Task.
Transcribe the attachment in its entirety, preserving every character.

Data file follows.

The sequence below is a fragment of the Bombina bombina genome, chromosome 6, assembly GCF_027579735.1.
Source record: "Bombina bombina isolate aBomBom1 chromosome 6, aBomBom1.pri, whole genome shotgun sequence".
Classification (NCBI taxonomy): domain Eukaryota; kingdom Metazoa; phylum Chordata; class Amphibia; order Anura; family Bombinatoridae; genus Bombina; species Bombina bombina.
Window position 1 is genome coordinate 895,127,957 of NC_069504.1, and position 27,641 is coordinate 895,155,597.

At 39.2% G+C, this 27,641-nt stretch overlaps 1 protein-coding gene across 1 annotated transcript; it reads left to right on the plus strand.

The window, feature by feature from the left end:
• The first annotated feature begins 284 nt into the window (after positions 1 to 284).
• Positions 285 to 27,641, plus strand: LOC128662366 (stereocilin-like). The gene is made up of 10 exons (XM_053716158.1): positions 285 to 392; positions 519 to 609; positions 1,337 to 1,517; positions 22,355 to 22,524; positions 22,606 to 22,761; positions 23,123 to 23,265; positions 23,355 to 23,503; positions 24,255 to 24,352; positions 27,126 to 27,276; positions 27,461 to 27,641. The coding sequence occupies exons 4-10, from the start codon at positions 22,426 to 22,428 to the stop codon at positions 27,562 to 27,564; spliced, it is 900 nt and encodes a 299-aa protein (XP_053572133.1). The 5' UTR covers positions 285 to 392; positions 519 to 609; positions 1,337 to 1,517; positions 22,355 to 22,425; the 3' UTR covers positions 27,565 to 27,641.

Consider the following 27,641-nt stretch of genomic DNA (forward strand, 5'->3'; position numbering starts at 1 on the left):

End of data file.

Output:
The sequence below is a fragment of the Bombina bombina genome, chromosome 6, assembly GCF_027579735.1.
Source record: "Bombina bombina isolate aBomBom1 chromosome 6, aBomBom1.pri, whole genome shotgun sequence".
Classification (NCBI taxonomy): domain Eukaryota; kingdom Metazoa; phylum Chordata; class Amphibia; order Anura; family Bombinatoridae; genus Bombina; species Bombina bombina.
Window position 1 is genome coordinate 895,127,957 of NC_069504.1, and position 27,641 is coordinate 895,155,597.

At 39.2% G+C, this 27,641-nt stretch overlaps 1 protein-coding gene across 1 annotated transcript; it reads left to right on the plus strand.

The window, feature by feature from the left end:
• The first annotated feature begins 284 nt into the window (after positions 1 to 284).
• Positions 285 to 27,641, plus strand: LOC128662366 (stereocilin-like). The gene is made up of 10 exons (XM_053716158.1): positions 285 to 392; positions 519 to 609; positions 1,337 to 1,517; positions 22,355 to 22,524; positions 22,606 to 22,761; positions 23,123 to 23,265; positions 23,355 to 23,503; positions 24,255 to 24,352; positions 27,126 to 27,276; positions 27,461 to 27,641. The coding sequence occupies exons 4-10, from the start codon at positions 22,426 to 22,428 to the stop codon at positions 27,562 to 27,564; spliced, it is 900 nt and encodes a 299-aa protein (XP_053572133.1). The 5' UTR covers positions 285 to 392; positions 519 to 609; positions 1,337 to 1,517; positions 22,355 to 22,425; the 3' UTR covers positions 27,565 to 27,641.

Consider the following 27,641-nt stretch of genomic DNA (forward strand, 5'->3'; position numbering starts at 1 on the left):